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Books_From Photographer to Gallery Artist

In Part I of Portfolio Review Events for Fine Art Photographers, I talked about how portfolio review events work and why galleries recommend them. In Part II, I will talk about how to prepare for the portfolio reviews and will recommend specific portfolio review events that are worth checking out.

How to prepare for portfolio review events:

  1. Make sure you have a strong portfolio. You will want to select your best images centered around a common theme or other unifying concept. Generally, you will want to have 10 to 20 original, medium-sized prints (from 11 x 17 to 16 x 24 inches). Give some thought to the sequence in which you will present your images. There should be a logical flow from one image to the next. Additionally, consider how you will show your body of work. Many reviewers prefer clamshell portfolio boxes. Be sure to review the specific instructions on the website of the event organizer to make sure your portfolio meets their requirements.
  2. Be clear on your goals for the portfolio reviews. What do you hope to achieve at the portfolio review event? You will only have around 20 minutes with each reviewer, so you want to make the best use of your time. If you mainly want technical advice about your work, be prepared with a few specific questions about your areas of concern. If you want an exhibition with a gallery or museum, be prepared to ask them if they think you are ready to show. If they say no, ask for suggestions on how you can get ready. If you want to find gallery representation, publish your work, or achieve some other objective, prepare a few good questions related to your goal. Just be sure you allow time for reviewers to look at your work and give you their feedback, in addition to answering your questions.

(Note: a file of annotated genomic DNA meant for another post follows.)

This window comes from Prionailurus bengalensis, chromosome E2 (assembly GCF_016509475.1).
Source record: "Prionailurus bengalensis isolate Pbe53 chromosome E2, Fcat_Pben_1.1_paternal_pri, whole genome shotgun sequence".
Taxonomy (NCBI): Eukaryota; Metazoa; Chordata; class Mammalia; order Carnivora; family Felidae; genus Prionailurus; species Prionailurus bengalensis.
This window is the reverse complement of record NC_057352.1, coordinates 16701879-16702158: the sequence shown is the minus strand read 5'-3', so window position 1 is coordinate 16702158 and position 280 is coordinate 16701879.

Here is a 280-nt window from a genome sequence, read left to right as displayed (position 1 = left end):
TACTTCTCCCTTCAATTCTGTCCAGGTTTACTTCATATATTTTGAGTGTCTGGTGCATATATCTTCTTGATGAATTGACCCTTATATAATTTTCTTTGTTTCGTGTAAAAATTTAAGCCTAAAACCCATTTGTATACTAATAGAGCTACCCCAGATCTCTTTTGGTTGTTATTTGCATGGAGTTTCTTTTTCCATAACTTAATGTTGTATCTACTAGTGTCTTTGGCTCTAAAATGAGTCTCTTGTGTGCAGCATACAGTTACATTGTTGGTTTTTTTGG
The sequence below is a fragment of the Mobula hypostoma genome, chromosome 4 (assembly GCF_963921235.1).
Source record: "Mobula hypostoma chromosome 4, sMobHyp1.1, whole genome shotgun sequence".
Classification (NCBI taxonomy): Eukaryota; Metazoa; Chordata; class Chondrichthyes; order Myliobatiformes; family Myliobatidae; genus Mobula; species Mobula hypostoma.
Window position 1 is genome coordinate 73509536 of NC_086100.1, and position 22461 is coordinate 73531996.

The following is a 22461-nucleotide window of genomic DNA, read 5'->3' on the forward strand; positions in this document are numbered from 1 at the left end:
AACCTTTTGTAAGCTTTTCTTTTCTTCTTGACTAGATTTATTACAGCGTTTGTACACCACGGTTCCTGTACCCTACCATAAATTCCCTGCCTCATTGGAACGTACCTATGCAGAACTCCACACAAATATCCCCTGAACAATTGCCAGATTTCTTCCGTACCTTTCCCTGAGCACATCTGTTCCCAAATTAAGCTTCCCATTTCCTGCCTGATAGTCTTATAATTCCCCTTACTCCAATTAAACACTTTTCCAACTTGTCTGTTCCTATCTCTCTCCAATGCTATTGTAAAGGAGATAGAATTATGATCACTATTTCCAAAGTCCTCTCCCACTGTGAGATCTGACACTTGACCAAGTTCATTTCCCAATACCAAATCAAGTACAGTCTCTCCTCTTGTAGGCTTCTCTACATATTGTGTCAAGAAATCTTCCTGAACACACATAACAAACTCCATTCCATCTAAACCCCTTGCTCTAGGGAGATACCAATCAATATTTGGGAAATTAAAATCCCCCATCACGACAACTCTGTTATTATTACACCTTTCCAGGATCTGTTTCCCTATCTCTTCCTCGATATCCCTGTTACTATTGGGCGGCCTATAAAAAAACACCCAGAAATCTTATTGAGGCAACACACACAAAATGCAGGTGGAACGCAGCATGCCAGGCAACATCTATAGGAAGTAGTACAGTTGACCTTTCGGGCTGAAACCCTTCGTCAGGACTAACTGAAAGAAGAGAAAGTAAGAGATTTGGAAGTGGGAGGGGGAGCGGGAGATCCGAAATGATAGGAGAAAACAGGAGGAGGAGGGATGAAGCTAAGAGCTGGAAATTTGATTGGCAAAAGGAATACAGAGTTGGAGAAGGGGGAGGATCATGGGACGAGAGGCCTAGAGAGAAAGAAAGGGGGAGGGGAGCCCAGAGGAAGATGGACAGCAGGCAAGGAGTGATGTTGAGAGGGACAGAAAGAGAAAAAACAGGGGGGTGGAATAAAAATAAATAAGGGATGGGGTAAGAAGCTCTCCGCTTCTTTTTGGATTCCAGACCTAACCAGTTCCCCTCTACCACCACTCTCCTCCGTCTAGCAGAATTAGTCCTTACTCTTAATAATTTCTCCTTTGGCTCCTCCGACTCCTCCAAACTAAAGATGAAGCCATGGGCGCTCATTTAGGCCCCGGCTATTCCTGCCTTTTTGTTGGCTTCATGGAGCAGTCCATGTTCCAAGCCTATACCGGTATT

3. Do your research. Once you are clear on your objectives, you can decide which reviewers to request for your portfolio reviews. For instance, if you want technical advice, you may want established artists and galleries for reviewers. If you want an exhibition, you may want galleries and museums for reviewers. If you want to publish your work, you may want publishers. Read the bios and check out the websites of the reviewers, so you can find the best match for your work. While your primary research should be on the reviewers with whom you will be meeting, be sure to check out other reviewers as well. You never know when you might bump into someone at the photo festival who may end up exhibiting, publishing, or selling your work.
  4. Make your plan. To increase your confidence and help you make a great first impression, put together a simple plan of what you will take and what you will do. In addition to your portfolio, you may want to take business cards or postcards with an image from your portfolio and your contact information. That way, you can ask each reviewer for their card and leave them one of yours. You may also want to take a pen and paper to take notes or even a voice recorder or app (but ask the reviewers if they mind if you record the review). Rehearse your portfolio presentation until you feel comfortable talking about your work. Finally, make a note of what you will do after the review, such as sending thank you notes to the reviewers you meet.

Now that you know why portfolio review events are important, and how to prepare for them, let’s discuss a few portfolio review events that you may wish to check out.

Popular photo festivals that include portfolio review events:

Filter Photo Festival in Chicago, Illinois
FotoFest in Houston, Texas
Palm Springs Photo Festival in Palm Springs, California
Photolucida in Portland, Oregon
PhotoNOLA Festival in New Orleans, Louisiana
PDN PhotoPlus Expo in New York, New York
Review Santa Fe in Santa Fe, New Mexico

You can find additional portfolio review events in the United States and around the world at Lenscratch (look under the Resources > Portfolio Reviews tab).

Attending portfolio review events is one of the marketing strategies that galleries recommend to emerging fine art photographers. If you would like to learn about other marketing strategies, I invite you to check out From Photographer to Gallery Artist on Amazon.

Kara Lane is the author of, From Photographer to Gallery Artist: The Complete Guide to Finding Gallery Representation for Your Fine Art Photography. © 2015. You can find more information about her books on www.karalane.com.
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